I could taste the smoked garlic in my head, sweet with roasting, savory with smoke, and perfect for all sorts of applications, but the one that I imagined most frequently appeared as a seafood stew spiced with Aleppo pepper and deepened with the garlic. Floating in my head through the course of the week, causing me to drool a little bit every time I thought about it, I couldn't wait to make this dinner this weekend.
When I sifted through Internet sources to discover how to smoke garlic, I found very little good information, so ECG and I experimented. First, we tried an easy approach, setting a couple of heads on a cedar grilling sheet on indirect heat in the gas grill where we let them "smoke" for about an hour. The second attempt showed more promise for creating a very smoky product. A self-proclaimed expert at creating smoke (rather than crackling fire), ECG built a low fire in the firepit, and we set up a rack to lean against it. We tied a head of garlic to a rung on the rack, right in the midst of the smoke and left it there for about three hours.
Who was the winner? Neither. The grill-smoked garlic was deliciously roasted and sweet, but lacked any smoke flavor. The firepit smoked garlic had slight smoke flavor in the exterior cloves, but none towards the center of the head, and it hadn't roasted all the way through yet, so was quite raw in the center. Neither was a complete loser. To create a better flavor with the grill approach, we need to use something that will produce more smoke than just the cedar sheet. Perhaps well-soaked smoking chips or something similar would work. The firepit approach is even easier to remedy: we'll set up the pit in the morning and leave the garlic there all day.
The lack of smoky garlic did not deter me from my mission to make the slurpy mussels for dinner. I had picked up fresh mussels at the market in the morning, tucking them away in the refrigerator as soon as I got home. Occasionally throughout the day, while the garlic experiments progressed, I'd open the fridge and look at them; they'd close their shell mouths tightly when I poked at them, but when I caught them yawning, I'd marvel at their little muscles and organs.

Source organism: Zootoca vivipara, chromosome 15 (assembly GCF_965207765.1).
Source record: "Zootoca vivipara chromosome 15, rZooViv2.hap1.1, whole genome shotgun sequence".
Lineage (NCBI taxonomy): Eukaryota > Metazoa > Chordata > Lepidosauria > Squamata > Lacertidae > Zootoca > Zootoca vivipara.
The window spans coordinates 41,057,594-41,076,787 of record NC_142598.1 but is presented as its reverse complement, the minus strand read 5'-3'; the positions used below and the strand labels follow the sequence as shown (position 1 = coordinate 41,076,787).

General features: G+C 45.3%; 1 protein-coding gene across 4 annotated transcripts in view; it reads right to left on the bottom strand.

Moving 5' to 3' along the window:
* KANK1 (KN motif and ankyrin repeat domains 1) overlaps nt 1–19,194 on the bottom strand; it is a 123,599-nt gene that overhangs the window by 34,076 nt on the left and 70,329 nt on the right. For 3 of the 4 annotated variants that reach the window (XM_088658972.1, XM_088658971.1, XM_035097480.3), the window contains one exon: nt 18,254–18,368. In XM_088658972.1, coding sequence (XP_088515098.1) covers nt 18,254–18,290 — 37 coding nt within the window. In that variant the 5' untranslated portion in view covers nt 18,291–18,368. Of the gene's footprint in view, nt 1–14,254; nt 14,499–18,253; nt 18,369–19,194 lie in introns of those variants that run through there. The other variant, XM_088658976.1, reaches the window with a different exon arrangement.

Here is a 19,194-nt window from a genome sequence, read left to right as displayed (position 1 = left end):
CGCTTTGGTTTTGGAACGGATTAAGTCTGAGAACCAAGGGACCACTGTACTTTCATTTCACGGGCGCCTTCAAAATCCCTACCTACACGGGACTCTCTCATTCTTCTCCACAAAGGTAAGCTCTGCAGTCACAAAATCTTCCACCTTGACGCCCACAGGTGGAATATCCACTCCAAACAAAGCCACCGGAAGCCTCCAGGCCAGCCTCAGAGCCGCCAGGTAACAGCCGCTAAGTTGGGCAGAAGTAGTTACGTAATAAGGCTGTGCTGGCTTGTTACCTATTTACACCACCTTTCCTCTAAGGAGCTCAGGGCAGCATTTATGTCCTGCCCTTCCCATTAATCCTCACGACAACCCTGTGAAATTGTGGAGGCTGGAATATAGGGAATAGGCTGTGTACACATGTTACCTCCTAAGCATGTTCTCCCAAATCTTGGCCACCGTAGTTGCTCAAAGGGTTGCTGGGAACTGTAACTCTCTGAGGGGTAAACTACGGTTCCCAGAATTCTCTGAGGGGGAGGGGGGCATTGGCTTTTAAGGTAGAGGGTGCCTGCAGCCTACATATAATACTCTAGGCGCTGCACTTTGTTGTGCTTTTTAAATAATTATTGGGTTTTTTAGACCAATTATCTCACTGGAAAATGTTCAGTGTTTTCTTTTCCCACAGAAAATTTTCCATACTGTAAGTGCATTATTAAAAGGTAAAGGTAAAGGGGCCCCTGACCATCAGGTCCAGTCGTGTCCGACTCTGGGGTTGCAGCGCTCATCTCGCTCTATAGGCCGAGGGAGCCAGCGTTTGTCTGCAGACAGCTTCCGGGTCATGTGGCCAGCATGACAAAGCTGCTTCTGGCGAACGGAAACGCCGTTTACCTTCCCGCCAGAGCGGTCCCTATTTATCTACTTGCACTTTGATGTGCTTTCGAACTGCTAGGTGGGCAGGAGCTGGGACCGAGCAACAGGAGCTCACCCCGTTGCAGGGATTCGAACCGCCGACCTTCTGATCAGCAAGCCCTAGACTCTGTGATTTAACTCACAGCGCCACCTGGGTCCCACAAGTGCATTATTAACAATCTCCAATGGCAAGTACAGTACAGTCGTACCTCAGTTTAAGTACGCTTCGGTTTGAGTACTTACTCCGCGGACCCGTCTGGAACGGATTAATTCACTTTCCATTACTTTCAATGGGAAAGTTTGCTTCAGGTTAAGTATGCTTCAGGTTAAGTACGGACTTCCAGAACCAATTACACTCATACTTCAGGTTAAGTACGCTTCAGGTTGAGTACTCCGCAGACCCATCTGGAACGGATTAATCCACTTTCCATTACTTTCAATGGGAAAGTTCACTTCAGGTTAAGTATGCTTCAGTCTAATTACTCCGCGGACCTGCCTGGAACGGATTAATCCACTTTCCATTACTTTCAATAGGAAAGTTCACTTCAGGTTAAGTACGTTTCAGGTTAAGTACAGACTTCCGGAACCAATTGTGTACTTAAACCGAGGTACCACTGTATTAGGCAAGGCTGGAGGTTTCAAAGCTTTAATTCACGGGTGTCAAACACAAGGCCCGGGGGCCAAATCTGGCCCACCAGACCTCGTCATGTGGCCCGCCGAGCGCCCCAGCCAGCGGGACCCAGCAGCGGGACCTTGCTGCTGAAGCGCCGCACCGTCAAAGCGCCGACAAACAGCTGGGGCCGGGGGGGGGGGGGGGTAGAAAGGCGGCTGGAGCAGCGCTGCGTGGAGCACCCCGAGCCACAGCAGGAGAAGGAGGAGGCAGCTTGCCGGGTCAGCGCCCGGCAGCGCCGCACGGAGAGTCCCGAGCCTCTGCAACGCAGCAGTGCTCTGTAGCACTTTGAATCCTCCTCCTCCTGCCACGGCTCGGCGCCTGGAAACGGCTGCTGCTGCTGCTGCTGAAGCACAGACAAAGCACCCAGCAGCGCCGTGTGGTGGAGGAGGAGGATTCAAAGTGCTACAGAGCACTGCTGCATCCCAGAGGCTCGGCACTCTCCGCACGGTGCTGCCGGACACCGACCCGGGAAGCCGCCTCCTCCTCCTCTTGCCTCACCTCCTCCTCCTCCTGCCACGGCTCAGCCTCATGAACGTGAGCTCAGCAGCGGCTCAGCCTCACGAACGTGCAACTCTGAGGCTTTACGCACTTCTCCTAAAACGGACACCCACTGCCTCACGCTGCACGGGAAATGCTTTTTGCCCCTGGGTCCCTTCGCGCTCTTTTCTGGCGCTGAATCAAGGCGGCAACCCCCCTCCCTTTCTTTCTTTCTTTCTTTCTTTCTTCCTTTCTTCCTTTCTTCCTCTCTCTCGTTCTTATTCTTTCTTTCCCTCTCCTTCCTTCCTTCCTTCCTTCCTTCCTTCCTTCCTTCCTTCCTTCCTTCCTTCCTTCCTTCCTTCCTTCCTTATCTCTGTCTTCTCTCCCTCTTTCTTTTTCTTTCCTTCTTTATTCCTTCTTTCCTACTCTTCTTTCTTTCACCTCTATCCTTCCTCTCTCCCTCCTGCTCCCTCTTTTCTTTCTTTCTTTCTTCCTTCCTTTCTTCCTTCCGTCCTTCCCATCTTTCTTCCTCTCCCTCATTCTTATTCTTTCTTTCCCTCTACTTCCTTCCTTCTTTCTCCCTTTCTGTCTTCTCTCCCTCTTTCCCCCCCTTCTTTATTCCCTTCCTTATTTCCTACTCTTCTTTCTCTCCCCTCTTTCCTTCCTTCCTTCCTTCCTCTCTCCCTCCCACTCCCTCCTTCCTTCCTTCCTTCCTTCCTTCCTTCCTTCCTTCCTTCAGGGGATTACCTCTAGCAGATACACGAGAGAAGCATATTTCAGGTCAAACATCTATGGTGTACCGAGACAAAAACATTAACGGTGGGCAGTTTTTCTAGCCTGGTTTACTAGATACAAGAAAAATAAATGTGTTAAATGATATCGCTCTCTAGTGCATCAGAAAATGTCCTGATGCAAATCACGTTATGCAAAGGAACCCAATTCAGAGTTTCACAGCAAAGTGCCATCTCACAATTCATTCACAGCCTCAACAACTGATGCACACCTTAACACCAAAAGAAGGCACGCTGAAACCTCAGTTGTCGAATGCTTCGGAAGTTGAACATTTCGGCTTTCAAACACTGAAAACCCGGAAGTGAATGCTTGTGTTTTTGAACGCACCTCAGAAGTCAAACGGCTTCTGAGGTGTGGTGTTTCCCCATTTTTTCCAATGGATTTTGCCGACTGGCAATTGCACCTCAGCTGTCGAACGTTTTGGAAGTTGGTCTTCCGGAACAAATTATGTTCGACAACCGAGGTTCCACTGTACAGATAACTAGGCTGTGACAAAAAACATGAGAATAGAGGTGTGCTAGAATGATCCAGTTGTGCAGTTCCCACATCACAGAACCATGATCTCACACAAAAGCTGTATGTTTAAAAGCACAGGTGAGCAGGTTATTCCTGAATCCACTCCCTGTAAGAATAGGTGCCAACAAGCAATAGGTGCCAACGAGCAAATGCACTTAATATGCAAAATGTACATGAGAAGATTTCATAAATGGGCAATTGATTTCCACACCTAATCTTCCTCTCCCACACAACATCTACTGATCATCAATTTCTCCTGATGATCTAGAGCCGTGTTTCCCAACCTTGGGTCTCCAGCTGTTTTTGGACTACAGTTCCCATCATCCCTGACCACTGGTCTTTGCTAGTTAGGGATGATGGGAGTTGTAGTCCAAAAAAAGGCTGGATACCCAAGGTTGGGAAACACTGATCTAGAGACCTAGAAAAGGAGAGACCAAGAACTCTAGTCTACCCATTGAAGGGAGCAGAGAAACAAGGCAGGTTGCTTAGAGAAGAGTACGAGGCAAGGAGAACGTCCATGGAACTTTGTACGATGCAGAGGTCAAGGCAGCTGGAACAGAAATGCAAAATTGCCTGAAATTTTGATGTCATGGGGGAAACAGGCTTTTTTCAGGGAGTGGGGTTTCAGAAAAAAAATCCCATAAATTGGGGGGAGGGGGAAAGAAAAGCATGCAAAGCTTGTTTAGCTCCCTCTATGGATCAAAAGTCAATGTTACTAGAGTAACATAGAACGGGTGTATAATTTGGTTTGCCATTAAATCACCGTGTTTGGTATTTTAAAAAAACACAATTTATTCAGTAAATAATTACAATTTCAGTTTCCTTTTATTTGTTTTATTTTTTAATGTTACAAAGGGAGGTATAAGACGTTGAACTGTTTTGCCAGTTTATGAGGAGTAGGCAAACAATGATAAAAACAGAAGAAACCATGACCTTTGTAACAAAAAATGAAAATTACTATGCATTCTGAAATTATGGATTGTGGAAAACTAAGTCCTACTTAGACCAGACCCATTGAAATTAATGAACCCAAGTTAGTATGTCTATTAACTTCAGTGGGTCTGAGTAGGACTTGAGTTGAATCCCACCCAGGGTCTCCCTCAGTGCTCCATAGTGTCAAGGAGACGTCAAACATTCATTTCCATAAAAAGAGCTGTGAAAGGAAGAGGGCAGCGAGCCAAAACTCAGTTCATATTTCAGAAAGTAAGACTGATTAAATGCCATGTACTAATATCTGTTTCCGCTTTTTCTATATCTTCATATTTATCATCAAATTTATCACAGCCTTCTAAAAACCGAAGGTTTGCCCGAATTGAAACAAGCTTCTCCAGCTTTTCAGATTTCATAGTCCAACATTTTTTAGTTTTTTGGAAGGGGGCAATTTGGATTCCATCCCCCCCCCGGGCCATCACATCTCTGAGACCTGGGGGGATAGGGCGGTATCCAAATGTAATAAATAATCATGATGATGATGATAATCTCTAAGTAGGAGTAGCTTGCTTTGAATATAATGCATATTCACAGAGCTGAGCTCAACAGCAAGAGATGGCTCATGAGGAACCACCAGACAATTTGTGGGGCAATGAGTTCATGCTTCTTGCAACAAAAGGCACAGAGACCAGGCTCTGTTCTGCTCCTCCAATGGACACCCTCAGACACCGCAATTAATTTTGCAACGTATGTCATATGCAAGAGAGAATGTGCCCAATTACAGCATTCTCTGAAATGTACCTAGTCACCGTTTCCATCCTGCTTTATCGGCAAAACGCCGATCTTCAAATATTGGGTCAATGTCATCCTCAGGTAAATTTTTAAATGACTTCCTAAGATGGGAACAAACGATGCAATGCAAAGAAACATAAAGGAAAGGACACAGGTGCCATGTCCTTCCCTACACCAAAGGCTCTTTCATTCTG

When dinner time rolled around, I sauteed a small onion, a shake of Aleppo pepper, fennelseed, and salt in olive oil until the onion was translucent. I poured in a cup of dry vermouth and dropped in half a California bay leaf. The vermouth bubbled away to a fragrant syrup. Once it had reduced, I added a whole head of roasted garlic, each clove squeezed out of its wrapper and into the pot, and my second-to-last quart of homegrown tomatoes I put up last summer. I let it cook down and concentrate by about a third, then I turned up the heat, dropped in the mussels, covered the pot, and let it bubble away for three or four minutes, just long enough for the mussels to cook and release their briny juices. I lifted the lid and carefully removed a mussel with a large spoon; blow to cool, sniff to smell, blow to cool, sniff to smell, taste. The sweet roasted earth of the garlic met the clean salt of the ocean and created something better than both individually. It was delicious.
I tossed together a salad quickly, placed a loaf of ciabatta (for soaking up the juices) on the table, and served ECG a steaming plate of mussels. He sniffed at it. He took a spoon to the juices and tasted it. "Is there anise in here?"
"I hate anise."
He ate a mussel and said nothing. He ate another and spilled juices on his shirt, then cursed. He ate one more. Then he ate no more.
I've seen ECG slurp down mussels happily, and he certainly downs my vodka cream sauce that has a healthy dose of fennelseed as its not-so-secret ingredient. But last night, he couldn't stand the meal that I loved. As he got up to make himself a sandwich, I ate silently, trying to remember how much I enjoyed the dish.
I like what I'm eating. I like what I'm eating. I like what I'm eating.
I did like what I was eating, but I was simultaneously sad. My eating experience was one of slurping, sopping, and yumming, all the while glancing sadly at ECG's sandwich of naked bread with cheese and ham. Naked bread with cheese and ham? Blech. My meal was so much better.
Last night, ECG and I were on distant ends of the dining table, and not even close to meeting in the middle.
Of course, there is a layer of metaphor here. You've figured that out by now, eh?
But a night ends, and the next day happens, and when the next day happens with ECG finding me at my desk in the early afternoon and saying, "Do you want to go to The Huntington?," I know that my mussels and his naked sandwich and whatever else was on our table last night is ready to be faced then set aside on the shelf labeled "Unimportant."
We've got so much to figure out together, the least of which is how to smoke garlic.
While we wandered together happily through the gardens, talking and pointing out beauty, we met this cactus. It's what ECG's eyebrows will look like to me fifty years from now.